After Hours: Orange cafe quenches all kinds of thirsts
August 21, 2012
High on the list of ideal settings for restaurants and bars are those that offer a watery view.
In the summer, such settings can be as captivating as a cold beer on a hot August night, or, in autumn, warm and inviting, particularly with a cup of coffee, warm Glühwein or a smooth scotch. Hot or cold, the view is often mesmerizing.
Not far from the Wiesbaden, Germany, military community is Orange, situated on the banks of the Rhine River's Schiersteiner Hafen (or harbor) in Wiesbaden. From its large outdoor terrace, a charming and relaxing vista unfolds, one of boats and kayaks, in-line skaters and ice cream-eating tots, and of old friends and young couples slowly sauntering down the river walk, perhaps with a dog in tow.
"You have this vacation feeling," owner Tai Röder said of the surroundings, which include other eateries and ice cream shops. "You can just wander. The air is fresh. It's quiet. And you can come here to have a drink or two to take the edge off."
While Röder's establishment calls itself a cafe, he says it really is more of a bistro, given its unpretentious air and moderately priced home-cooked food.
On one warm, summer night, no one was seated inside. All of Orange's business happened outdoors, where a pair of tiny porches overlooks a pea gravel patio with more than a dozen tables and a large, shady tree. As waiters and waitresses ply their trade, their steps make a light crunchy sound. A white picket fence that faces the water completes the picture.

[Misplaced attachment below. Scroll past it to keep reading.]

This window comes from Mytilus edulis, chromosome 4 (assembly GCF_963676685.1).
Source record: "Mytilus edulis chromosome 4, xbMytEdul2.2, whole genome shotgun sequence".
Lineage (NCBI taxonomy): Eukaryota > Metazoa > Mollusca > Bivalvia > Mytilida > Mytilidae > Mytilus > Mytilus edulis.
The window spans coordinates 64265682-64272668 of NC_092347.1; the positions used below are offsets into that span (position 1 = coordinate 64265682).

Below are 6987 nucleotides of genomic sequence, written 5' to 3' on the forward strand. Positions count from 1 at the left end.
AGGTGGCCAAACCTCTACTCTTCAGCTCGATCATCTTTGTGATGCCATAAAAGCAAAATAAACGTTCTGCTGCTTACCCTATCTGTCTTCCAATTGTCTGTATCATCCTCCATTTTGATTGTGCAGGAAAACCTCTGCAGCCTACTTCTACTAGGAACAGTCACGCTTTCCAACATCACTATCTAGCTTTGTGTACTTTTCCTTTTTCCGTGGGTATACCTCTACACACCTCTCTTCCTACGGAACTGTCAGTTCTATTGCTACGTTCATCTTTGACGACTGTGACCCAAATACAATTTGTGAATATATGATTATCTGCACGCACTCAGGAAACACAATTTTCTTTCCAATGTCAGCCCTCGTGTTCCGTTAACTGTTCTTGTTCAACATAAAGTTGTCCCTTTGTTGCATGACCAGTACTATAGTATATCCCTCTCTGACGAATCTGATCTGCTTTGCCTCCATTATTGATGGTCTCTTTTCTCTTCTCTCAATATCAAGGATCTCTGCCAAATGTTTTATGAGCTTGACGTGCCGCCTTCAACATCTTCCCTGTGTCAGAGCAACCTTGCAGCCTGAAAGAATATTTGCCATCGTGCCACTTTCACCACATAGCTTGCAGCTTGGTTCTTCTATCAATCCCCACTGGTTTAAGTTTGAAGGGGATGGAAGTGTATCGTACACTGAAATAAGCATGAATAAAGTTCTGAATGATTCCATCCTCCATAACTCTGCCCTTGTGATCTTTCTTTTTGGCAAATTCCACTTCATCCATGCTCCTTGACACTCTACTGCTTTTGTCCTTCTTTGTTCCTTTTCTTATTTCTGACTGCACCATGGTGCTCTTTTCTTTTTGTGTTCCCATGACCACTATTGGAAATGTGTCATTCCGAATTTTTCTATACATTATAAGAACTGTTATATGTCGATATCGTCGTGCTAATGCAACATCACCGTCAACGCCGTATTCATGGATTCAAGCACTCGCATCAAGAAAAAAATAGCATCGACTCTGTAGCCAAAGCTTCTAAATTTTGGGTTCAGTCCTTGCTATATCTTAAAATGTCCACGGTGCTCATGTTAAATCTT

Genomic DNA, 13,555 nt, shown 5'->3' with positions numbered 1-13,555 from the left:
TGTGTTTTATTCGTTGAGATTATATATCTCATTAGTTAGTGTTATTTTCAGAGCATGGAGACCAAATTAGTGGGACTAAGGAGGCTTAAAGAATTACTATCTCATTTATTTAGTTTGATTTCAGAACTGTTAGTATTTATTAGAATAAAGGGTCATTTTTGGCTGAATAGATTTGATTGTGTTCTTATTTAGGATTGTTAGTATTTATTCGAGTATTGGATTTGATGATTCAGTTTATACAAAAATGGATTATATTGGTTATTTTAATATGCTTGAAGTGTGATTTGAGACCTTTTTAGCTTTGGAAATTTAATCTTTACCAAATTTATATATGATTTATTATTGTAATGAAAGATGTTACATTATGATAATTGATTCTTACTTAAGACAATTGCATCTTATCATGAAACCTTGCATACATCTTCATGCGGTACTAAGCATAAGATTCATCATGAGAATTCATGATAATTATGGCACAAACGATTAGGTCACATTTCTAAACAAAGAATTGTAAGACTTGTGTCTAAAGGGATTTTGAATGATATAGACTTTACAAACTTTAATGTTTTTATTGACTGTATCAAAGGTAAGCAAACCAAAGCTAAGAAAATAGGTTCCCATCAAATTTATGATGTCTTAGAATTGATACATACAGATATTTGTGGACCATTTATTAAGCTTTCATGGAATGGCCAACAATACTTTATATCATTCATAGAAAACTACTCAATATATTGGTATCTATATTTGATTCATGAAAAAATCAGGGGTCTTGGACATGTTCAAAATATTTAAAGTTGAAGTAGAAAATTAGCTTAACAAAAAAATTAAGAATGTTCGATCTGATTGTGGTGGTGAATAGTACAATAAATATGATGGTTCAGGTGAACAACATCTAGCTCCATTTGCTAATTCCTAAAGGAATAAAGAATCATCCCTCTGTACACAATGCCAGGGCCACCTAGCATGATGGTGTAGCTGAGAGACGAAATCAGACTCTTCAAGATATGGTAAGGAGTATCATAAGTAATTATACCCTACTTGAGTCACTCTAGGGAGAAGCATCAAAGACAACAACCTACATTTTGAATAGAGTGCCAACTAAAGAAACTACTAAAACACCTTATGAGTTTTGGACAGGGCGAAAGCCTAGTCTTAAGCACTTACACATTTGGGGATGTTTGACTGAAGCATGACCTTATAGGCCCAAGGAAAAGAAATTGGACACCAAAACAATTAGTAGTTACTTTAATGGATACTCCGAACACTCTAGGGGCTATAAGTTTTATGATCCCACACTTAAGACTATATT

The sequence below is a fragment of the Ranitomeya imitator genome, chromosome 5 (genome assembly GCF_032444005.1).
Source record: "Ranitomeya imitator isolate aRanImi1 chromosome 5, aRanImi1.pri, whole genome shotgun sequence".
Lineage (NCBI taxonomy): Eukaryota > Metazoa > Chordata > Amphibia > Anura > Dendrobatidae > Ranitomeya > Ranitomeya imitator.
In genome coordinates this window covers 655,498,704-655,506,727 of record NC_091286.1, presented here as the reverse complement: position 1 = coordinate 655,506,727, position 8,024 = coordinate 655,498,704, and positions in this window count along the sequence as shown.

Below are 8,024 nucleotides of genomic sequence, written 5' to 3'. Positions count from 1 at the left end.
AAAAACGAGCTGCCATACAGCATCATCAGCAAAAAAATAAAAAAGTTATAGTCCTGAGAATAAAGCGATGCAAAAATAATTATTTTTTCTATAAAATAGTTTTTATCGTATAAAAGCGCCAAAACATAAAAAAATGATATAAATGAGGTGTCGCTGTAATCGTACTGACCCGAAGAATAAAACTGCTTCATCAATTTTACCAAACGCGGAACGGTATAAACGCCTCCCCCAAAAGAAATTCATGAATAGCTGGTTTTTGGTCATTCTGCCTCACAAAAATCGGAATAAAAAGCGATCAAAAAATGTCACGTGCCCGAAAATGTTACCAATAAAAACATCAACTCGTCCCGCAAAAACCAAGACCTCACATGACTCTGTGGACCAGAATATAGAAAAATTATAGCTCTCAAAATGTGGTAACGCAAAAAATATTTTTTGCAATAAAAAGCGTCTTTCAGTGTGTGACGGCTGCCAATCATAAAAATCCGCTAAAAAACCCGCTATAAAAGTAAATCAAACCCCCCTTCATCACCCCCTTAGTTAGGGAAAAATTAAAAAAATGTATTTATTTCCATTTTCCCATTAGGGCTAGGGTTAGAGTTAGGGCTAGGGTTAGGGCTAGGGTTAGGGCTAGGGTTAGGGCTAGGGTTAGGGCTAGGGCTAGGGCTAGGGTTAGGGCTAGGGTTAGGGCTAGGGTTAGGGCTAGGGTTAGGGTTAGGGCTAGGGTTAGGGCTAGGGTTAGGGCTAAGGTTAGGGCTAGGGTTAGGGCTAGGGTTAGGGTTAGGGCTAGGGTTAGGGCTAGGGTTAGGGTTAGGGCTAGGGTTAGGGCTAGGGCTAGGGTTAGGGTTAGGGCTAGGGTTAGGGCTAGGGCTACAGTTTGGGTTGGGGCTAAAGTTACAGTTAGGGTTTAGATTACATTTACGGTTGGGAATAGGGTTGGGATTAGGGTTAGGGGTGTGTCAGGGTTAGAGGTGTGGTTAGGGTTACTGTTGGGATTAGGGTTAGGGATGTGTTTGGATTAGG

The setting is peaceful and quite delightful. The customers' banter is casual, glasses click to toasts being tendered, and bikes and people slide by against the backdrop of rustling trees and tranquil waters, broken occasionally by a coach barking orders to a team of rowers in the harbor.
"I want this to be an easygoing, cool place to have fun," Röder said, his face illuminated by a candle. "I don't want uptight service or uptight guests."
The menu is uncongested, offering soup, salads and various Flammkuchen, a pizza-like dish. The menu also includes club sandwiches, spaghetti and schnitzel. Much of the time, particularly in the cooler months, most, if not all, of the cakes are homemade, Röder said. With few exceptions, most of the selections are priced below 10 euros.
On a white wall dividing the bistro from the Restaurant Rheinhalle next door is a long blackboard with the day's specials scribbled in chalk. Since it opens at 9 a.m., Orange serves breakfast, lunch and dinner.
On a recent weeknight business was brisk, with well over half the tables taken. The service time was running a tad long, but the food -- a club sandwich in this case -- was worth the wait.
Everyone appeared relaxed at this bistro by the harbor. Good company, good food and good surroundings can have that effect on people.
ORANGELocation: Backfischgasse 24, Wiesbaden 65201, in the Schiersteiner Hafen section of town near the Rhine River.
Directions: Wiesbaden's Schiersteiner Hafen section is located south-southwest of the city center and the primary American bases in the area. Use autobahn exchange, or Kreuz, A66 and A643 as a reference point. Head south from the A66 and A643 autobahn exchange (Kreuz) on A643. The first exit -- just before the Rhine River -- serves Schiersteiner Hafen. Drive west toward the harbor. Backfischgasse is off the west end of Rheingaustrasse, or K648, which is a one-way ring road.
Hours: Open daily 9 a.m. to midnight. Closed in November.
Food: Soups, salads, schnitzel, a bit of pasta and various Flammkuchen. Cakes and other baked items are often homemade and fresh.
Prices: Moderate. Majority of dishes cost less than 10 euros, with the most expensive being about 16 euros.